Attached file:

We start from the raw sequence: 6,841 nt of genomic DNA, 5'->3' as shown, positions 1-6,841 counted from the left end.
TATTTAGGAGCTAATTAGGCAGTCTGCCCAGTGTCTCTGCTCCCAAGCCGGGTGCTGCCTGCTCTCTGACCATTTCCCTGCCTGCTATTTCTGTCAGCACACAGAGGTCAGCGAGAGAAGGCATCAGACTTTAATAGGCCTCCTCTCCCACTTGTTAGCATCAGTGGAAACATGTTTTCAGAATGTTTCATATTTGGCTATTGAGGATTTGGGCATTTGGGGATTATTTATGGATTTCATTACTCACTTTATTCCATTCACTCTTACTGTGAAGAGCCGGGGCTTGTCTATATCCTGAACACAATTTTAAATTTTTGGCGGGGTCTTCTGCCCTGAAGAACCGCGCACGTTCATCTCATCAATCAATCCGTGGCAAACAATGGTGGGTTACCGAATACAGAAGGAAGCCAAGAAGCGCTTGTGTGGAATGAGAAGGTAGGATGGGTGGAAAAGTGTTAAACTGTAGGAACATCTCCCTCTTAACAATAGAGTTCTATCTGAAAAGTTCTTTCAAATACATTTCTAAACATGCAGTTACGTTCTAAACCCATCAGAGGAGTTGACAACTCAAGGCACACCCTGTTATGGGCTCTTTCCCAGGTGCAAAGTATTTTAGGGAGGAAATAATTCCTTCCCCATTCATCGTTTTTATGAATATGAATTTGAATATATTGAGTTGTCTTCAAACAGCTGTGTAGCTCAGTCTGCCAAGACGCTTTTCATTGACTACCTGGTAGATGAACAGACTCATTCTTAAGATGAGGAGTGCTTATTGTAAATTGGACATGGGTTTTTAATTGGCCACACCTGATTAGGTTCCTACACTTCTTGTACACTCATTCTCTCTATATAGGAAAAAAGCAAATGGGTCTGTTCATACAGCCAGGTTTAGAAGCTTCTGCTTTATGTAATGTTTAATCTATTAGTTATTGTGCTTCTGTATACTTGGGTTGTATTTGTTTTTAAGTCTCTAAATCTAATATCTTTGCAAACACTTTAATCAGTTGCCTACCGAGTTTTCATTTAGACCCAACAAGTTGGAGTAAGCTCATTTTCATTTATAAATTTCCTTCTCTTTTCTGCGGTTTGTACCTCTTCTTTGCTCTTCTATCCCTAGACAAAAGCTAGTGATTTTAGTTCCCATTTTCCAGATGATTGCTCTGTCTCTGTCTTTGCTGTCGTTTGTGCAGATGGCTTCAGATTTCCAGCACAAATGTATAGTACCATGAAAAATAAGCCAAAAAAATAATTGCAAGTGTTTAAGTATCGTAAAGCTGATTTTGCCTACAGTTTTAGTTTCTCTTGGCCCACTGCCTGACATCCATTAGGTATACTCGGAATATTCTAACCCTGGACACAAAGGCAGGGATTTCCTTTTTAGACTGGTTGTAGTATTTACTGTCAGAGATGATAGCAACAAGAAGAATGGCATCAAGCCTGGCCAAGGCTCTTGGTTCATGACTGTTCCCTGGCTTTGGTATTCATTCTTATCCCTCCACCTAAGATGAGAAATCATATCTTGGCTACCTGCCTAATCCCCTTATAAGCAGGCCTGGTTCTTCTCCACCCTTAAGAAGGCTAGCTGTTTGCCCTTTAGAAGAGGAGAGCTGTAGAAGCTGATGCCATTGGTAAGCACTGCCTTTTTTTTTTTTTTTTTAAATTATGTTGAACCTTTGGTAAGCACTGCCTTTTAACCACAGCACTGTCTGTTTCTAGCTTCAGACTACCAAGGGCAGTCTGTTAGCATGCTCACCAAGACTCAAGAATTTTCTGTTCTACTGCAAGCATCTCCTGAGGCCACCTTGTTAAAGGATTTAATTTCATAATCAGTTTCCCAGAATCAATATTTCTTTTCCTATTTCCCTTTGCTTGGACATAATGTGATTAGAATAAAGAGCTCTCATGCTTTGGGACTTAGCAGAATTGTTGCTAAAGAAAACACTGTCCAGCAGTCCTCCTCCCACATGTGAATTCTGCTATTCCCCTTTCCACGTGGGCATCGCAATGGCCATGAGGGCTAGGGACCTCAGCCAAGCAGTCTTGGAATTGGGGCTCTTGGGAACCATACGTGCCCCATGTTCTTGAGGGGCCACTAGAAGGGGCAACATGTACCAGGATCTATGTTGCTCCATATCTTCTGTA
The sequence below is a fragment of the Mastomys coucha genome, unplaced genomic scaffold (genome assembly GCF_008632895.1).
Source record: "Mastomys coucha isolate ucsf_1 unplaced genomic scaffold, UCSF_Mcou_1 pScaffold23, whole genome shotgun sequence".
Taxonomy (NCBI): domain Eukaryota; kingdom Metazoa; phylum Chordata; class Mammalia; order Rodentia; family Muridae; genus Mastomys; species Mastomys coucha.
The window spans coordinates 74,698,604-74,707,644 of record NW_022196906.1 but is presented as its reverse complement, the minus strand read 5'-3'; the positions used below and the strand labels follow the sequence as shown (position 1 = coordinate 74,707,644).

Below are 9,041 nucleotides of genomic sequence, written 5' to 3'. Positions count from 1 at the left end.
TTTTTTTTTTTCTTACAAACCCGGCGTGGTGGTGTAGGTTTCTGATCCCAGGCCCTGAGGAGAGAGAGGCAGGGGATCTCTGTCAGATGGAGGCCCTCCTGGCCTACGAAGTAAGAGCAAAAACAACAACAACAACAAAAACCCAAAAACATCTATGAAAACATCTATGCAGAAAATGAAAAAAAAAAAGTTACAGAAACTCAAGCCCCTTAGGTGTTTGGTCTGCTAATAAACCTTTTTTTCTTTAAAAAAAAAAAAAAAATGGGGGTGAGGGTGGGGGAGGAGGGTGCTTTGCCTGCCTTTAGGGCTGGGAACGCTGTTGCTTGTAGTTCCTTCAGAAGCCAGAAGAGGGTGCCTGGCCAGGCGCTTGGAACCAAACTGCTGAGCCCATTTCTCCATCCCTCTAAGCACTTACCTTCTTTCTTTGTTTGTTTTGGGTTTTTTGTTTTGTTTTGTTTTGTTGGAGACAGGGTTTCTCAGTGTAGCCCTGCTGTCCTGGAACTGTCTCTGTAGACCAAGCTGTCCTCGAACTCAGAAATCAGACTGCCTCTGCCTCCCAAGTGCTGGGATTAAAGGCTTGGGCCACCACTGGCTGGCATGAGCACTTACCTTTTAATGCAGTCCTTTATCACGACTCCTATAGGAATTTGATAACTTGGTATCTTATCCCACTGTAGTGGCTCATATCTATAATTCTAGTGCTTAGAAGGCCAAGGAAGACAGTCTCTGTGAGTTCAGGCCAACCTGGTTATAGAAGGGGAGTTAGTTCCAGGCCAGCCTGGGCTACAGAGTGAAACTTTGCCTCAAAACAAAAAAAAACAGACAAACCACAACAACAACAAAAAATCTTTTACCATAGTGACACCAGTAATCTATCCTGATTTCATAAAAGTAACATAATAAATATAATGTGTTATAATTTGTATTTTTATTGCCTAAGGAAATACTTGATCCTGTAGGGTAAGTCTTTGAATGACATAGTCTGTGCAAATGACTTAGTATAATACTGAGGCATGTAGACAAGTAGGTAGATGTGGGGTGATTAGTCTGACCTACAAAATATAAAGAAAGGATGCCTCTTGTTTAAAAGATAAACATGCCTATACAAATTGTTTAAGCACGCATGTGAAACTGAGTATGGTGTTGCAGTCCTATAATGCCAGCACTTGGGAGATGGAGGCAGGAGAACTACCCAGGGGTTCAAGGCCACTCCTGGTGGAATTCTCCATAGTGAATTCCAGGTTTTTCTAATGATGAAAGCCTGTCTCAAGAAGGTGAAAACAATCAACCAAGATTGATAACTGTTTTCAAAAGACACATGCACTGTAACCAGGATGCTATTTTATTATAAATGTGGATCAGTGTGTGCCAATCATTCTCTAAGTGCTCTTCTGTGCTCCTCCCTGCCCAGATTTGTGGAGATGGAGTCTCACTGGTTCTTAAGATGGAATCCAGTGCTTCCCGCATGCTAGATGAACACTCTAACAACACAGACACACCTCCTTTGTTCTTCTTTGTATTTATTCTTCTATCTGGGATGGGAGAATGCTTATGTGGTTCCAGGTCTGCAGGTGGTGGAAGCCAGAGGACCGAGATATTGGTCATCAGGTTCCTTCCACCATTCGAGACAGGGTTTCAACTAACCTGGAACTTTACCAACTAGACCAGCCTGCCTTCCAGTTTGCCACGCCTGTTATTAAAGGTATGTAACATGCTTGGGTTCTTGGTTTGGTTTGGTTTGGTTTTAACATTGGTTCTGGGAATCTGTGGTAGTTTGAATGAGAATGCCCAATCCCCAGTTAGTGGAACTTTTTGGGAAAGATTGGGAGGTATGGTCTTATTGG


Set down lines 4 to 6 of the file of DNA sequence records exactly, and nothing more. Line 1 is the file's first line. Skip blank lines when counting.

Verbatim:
Source record: "Mastomys coucha isolate ucsf_1 unplaced genomic scaffold, UCSF_Mcou_1 pScaffold23, whole genome shotgun sequence".
Taxonomy (NCBI): domain Eukaryota; kingdom Metazoa; phylum Chordata; class Mammalia; order Rodentia; family Muridae; genus Mastomys; species Mastomys coucha.
The window spans coordinates 74,698,604-74,707,644 of record NW_022196906.1 but is presented as its reverse complement, the minus strand read 5'-3'; the positions used below and the strand labels follow the sequence as shown (position 1 = coordinate 74,707,644).